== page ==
Networkers, because of the nature of activity, breed all ills: nepotism, corruption, shenanigan and every evil that we, as common men, confront in our day to day life. Given the obstinate grip of the nepotistic past, we must shout at the deceit of it. And transparency is the way to go in a democracy. It’s time to demand transparency as one of our basic rights. A small beginning has been made in the RTI Act 2005. But it demands more, a whole lot more. It needs muscle, it needs the sun to shine brightly – to disinfect and cleanse putrefaction. Complete transparency is the GPS for fairness, equity, honesty and justice! We must download this app and switch it on – for a better tomorrow.     

On this DAD-Day 2016, as a concerned senior, I wish all members of my extended family a very happy, healthy, peaceful, and wonderful journey ahead – filled with achievements, glory, smarts and happiness – this coming year, and in the years ahead. Let the DADizens blaze a new trail and become the numero uno among all other participating organs of this proud country. Warm wishes and Godspeed! 

Monday, August 22, 2016

India's Tendulkar Syndrome

The news that cricket star and MP Sachin Tendulkar lobbied with Defence minister Manohar Parrikar to settle a dispute between his friend’s retreat in Landour and a defence institute over an ‘illegal’ construction is symptomatic of Indian psyche that believes that rules are flexible and can be tweaked if only the powers-that-be are spoken to by someone high and mighty. This syndrome typifies our national collective unconscious which believes rules are for the aam aadmi – for whom the arm’s length system is inviolate – not so for the well-placed, the well-connected and the networked.
It is a different matter that the Raksha Mantri Manohar Parrikar declined to intervene, which is indeed commendable, given the way things get done – as exception – by dubbing it as a one-off (and not to be quoted as a precedent!) with some vague reason thrown in as justification and for future record. But what’s disturbing is: why do icons like Sachin Tendulkar, a Bharat Ratna awardee, stick their necks out to invite opprobrium from their countless fans? Is it worth it when it’s ex facie wrong?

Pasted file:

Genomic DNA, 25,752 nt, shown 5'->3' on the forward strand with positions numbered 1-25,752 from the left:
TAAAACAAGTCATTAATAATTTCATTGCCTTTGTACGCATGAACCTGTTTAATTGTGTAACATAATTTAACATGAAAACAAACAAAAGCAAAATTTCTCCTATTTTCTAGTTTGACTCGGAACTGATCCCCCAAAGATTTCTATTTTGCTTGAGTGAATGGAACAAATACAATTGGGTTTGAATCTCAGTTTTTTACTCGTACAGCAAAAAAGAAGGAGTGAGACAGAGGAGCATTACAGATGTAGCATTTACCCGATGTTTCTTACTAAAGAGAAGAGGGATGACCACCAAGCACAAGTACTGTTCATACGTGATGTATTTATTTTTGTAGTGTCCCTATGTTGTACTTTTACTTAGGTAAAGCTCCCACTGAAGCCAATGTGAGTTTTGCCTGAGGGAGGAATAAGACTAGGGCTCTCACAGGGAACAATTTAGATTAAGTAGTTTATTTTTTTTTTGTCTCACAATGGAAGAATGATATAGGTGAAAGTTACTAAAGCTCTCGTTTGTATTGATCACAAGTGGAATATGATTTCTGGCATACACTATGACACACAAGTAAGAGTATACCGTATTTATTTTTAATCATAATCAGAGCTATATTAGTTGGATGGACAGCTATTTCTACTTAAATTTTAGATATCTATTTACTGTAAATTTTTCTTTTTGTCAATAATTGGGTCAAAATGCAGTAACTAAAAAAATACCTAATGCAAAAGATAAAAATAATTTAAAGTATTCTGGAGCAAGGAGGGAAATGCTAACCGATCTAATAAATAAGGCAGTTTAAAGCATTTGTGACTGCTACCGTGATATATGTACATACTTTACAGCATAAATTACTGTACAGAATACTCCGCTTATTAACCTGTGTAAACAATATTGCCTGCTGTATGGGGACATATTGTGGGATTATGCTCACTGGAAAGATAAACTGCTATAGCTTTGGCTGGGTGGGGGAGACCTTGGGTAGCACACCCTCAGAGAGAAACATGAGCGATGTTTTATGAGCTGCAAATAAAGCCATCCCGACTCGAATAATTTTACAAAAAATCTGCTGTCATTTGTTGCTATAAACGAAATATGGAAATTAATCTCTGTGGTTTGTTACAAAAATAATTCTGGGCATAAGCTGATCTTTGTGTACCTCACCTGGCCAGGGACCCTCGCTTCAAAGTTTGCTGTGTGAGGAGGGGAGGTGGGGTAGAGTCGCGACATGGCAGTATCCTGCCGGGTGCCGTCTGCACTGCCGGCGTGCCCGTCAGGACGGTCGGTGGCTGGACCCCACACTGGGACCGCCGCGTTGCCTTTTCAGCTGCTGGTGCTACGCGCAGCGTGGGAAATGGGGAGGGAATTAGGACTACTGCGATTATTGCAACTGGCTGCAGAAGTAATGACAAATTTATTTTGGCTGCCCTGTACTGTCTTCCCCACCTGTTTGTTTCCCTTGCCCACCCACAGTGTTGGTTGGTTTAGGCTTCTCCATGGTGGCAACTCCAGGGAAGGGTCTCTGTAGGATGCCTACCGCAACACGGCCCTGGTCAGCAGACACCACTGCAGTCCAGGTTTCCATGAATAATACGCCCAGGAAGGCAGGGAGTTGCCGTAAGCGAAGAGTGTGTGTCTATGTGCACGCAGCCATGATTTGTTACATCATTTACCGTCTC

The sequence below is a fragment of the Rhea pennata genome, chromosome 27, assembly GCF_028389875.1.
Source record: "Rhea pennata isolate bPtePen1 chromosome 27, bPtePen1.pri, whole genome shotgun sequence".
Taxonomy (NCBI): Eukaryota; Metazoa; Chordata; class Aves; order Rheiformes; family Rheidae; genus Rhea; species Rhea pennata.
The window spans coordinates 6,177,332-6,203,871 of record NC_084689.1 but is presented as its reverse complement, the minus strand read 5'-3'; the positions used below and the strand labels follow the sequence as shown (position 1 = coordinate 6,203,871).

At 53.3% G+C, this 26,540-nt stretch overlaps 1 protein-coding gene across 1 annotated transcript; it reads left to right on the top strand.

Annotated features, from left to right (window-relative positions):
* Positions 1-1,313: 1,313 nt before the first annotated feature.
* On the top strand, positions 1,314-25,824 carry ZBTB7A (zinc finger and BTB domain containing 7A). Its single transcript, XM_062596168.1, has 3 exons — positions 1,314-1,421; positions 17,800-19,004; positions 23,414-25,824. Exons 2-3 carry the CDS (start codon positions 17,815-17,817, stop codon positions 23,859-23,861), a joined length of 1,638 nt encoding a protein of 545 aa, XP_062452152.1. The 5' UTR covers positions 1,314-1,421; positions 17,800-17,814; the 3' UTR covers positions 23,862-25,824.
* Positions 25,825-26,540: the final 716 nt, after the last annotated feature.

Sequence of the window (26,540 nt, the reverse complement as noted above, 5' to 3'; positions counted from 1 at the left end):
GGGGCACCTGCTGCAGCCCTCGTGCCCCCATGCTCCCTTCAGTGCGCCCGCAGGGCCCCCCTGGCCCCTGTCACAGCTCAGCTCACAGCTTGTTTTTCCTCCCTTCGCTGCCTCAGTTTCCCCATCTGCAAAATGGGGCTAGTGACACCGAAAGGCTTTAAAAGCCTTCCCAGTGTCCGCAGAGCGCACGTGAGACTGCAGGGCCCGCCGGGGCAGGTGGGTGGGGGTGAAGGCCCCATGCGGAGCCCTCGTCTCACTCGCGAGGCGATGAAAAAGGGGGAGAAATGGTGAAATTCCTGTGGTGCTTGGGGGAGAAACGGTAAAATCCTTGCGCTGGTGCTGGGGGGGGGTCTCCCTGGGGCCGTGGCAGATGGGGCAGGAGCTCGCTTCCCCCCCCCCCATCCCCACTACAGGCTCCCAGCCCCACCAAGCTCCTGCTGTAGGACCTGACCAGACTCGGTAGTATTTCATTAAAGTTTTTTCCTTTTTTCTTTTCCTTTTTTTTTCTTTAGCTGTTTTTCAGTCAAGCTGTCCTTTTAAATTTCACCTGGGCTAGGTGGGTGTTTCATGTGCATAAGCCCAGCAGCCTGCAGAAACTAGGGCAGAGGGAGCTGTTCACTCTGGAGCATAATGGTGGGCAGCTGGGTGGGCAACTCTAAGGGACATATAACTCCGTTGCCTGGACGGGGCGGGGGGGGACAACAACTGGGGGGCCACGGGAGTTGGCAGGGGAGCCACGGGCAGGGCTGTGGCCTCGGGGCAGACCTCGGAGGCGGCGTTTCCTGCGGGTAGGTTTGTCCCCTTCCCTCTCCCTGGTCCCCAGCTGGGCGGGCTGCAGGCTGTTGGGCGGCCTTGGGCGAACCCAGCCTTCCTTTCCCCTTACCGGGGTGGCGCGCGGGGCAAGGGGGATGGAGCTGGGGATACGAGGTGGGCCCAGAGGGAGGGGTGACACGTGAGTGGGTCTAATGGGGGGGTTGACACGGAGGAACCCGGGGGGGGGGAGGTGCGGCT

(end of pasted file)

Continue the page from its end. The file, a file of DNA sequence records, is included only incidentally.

Around the time when we joined the civil service in late-1970s, the oft-heard remark was Show me the Man and I’ll show you the rule! In no time, this changed to Show me the Man and I’ll rewrite the rule! Such was – still is – the fungibility of rules! Far from being ashamed with the nature of nepotism, apologists of this model bemoan that today’s India resembles the Gilded Age of US – alluding to the second half of 19th century when, although the economy grew at the fastest, it paradoxically was the high noon of scandal and corruption with rich industrialists like Rockefeller, Carnegie, Mellon, and Vanderbilt dubbed ‘robber barons’ – an inevitability in a nation’s life, which with passage of time and maturing of democracy would be a thing of the past.
Little do we realize that history does not repeat itself in entirety but mostly in profile; and another nation needn’t go through the same processes since the inexorable forces of history throw up not only a dialectic of change based on lessons learnt but also simultaneous dialectic of change brought forth by technological changes, which in times now has leaped phenomenally. Playing catch-up is a lot faster in today’s world, and given the willingness, lessons learnt can be cloned literally in a nano-second – so connected the world is thanks to the world-wide-web! This, coupled with the fact that citizens have wised up with relentless real-time information hitherto denied them much as the increasingly strident media have, issues of nepotism, favouritism and crony-capitalism occupy public domain as never before. As citizens take up cudgels on perceived wrongs and with the rule of law resonating more and more, what we see today is a new dialectic: conventional, nepotistic norms of biradiri inclined to selective circumvention of rule versus uniform application of rule of law for all citizens.
While the old order refuses to accept the change, the new social order emboldened with hope of a better tomorrow via openness and technology refuses to go the beaten path. What we witness today is a battle of these two. The old order/mindset won’t give in easily, the new order having glimpsed the benefits they realize is rightfully theirs, won’t give up either. What’s inevitable is a battle of attrition – a seething, lacerating battle – where wrongs join hands and indulge in Orwellian shibboleth to paint the right as wrong and the wrong right and where the pot calls the snowflakes black! Yet, in today’s democracies, neither can the spoils system (read nepotism) nor the robber barons (read corruption) make a comeback without citizens raising their voice of disapproval. No right thinking government can risk such misadventure.